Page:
As recently as the lackluster episodes I-III of the Star Wars saga, the embossed gold logo followed by scrolling prologue text was cause for excitement. In the approach to the release of any of the then new prequel installments, the Twentieth Century Fox fanfare, followed by the Lucas Film logo, teased one's impulsive excitement at a glimpse into the next installment's narrative. Then sat in the movie theatre on the anticipated day of release, the sight and sound of the Twentieth Century Fox fanfare signalled the end of fevered anticipation. Whatever happened to those times? For some of us, is it a product of youth in which age now denies us the ability to lose ourselves within such adolescent pleasure? There's no answer to this question -- only the realisation that this sensation is missing and it has been since the summer of 2005. Star Wars is now a movie to tick off your to-watch list, no longer a spark in the dreary reality of the everyday. The magic has disappeared… Star Wars is spiritually dead.

Keep reading... Show less

This has been a remarkable year for shoegaze. If it were only for the re-raising of two central pillars of the initial scene it would still have been enough, but that wasn't even the half of it.

It hardly needs to be said that the last 12 months haven't been everyone's favorite, but it does deserve to be noted that 2017 has been a remarkable year for shoegaze. If it were only for the re-raising of two central pillars of the initial scene it would still have been enough, but that wasn't even the half of it. Other longtime dreamers either reappeared or kept up their recent hot streaks, and a number of relative newcomers established their place in what has become one of the more robust rock subgenre subcultures out there.

Keep reading... Show less

​'The Ferryman': Ephemeral Ideas, Eternal Tragedies

The current cast of The Ferryman in London's West End. Photo by Johan Persson. (Courtesy of The Corner Shop)

Staggeringly multi-layered, dangerously fast-paced and rich in characterizations, dialogue and context, Jez Butterworth's new hit about a family during the time of Ireland's the Troubles leaves the audience breathless, sweaty and tearful, in a nightmarish, dry-heaving haze.

"Vanishing. It's a powerful word, that"

Northern Ireland, Rural Derry, 1981, nighttime. The local ringleader of the Irish Republican Army gun-toting comrades ambushes a priest and tells him that the body of one Seamus Carney has been recovered. It is said that the man had spent a full ten years rotting in a bog. The IRA gunslinger, Muldoon, orders the priest to arrange for the Carney family not to utter a word of what had happened to the wretched man.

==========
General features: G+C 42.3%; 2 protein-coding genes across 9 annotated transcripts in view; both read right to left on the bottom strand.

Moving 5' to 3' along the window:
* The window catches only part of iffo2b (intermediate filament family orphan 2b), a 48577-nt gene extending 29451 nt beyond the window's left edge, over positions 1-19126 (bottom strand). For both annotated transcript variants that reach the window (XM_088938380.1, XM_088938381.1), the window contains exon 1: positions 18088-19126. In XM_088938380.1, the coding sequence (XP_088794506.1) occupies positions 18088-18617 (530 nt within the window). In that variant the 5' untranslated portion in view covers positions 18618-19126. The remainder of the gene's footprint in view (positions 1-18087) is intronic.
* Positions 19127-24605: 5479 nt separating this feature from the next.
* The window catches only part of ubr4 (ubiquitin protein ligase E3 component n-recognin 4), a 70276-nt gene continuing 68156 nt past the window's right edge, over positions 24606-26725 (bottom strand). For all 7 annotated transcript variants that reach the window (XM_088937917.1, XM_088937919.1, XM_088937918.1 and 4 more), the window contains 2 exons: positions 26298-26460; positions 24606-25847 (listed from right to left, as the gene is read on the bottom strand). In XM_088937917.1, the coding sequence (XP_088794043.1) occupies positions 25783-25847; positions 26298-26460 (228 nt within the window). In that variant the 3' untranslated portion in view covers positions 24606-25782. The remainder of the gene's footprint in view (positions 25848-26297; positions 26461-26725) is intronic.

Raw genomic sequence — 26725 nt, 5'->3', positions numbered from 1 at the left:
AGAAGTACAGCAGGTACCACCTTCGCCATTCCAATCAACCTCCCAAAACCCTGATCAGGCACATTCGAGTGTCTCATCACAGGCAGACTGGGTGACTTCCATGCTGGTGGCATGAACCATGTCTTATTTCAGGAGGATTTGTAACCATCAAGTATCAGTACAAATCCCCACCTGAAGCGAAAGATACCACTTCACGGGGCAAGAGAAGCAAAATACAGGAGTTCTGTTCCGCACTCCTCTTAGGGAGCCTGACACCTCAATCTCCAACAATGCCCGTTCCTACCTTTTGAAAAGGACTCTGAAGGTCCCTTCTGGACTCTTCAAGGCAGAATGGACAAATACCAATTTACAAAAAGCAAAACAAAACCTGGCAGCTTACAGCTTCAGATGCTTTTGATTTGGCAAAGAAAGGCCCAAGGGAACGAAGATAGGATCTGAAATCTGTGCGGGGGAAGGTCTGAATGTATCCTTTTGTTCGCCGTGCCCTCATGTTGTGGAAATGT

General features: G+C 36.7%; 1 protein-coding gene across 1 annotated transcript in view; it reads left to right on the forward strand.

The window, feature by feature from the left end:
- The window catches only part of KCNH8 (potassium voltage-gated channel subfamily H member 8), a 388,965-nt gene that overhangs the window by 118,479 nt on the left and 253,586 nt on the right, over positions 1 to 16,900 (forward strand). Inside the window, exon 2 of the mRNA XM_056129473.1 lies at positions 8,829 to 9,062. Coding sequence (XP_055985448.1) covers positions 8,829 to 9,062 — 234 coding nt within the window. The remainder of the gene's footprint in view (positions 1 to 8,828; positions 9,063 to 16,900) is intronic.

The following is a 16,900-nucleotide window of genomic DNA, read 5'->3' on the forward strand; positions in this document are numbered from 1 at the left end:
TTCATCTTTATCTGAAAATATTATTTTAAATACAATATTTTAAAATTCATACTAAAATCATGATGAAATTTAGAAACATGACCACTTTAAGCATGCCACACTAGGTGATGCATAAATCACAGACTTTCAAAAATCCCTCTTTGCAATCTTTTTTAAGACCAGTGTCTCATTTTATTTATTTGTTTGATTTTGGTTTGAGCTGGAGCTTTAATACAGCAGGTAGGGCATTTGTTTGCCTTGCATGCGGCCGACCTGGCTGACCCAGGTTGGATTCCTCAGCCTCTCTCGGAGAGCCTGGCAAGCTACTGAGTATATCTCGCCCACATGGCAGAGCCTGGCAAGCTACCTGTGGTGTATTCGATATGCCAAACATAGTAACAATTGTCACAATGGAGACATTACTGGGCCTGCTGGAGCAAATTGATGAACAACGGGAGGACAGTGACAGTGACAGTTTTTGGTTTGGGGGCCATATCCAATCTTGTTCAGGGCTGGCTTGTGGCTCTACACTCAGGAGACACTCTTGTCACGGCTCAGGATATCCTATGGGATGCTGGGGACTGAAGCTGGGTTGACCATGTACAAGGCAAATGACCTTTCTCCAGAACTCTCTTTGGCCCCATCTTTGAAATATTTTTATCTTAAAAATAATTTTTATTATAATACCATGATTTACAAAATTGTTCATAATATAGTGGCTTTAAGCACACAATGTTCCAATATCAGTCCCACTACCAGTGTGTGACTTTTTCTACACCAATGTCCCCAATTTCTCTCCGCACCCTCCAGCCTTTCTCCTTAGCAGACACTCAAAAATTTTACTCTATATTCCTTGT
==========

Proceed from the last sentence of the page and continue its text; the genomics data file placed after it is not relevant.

Keep reading... Show less

Aaron Sorkin's real-life twister about Molly Bloom, an Olympic skier turned high-stakes poker wrangler, is scorchingly fun but never takes its heroine as seriously as the men.

Chances are, we will never see a heartwarming Aaron Sorkin movie about somebody with a learning disability or severe handicap they had to overcome. This is for the best. The most caffeinated major American screenwriter, Sorkin only seems to find his voice when inhabiting a frantically energetic persona whose thoughts outrun their ability to verbalize and emote them. The start of his latest movie, Molly's Game, is so resolutely Sorkin-esque that it's almost a self-parody. Only this time, like most of his better work, it's based on a true story.

Keep reading... Show less

There's something characteristically English about the Royal Society, whereby strangers gather under the aegis of some shared interest to read, study, and form friendships and in which they are implicitly agreed to exist insulated and apart from political differences.

There is an amusing detail in The Curious World of Samuel Pepys and John Evelyn that is emblematic of the kind of intellectual passions that animated the educated elite of late 17th-century England. We learn that Henry Oldenburg, the first secretary of the Royal Society, had for many years carried on a bitter dispute with Robert Hooke, one of the great polymaths of the era whose name still appears to students of physics and biology. Was the root of their quarrel a personality clash, was it over money or property, over love, ego, values? Something simple and recognizable? The precise source of their conflict was none of the above exactly but is nevertheless revealing of a specific early modern English context: They were in dispute, Margaret Willes writes, "over the development of the balance-spring regulator watch mechanism."

Keep reading... Show less
Pop Ten
Mixed Media
PM Picks

© 1999-2017 All rights reserved.
Popmatters is wholly independently owned and operated.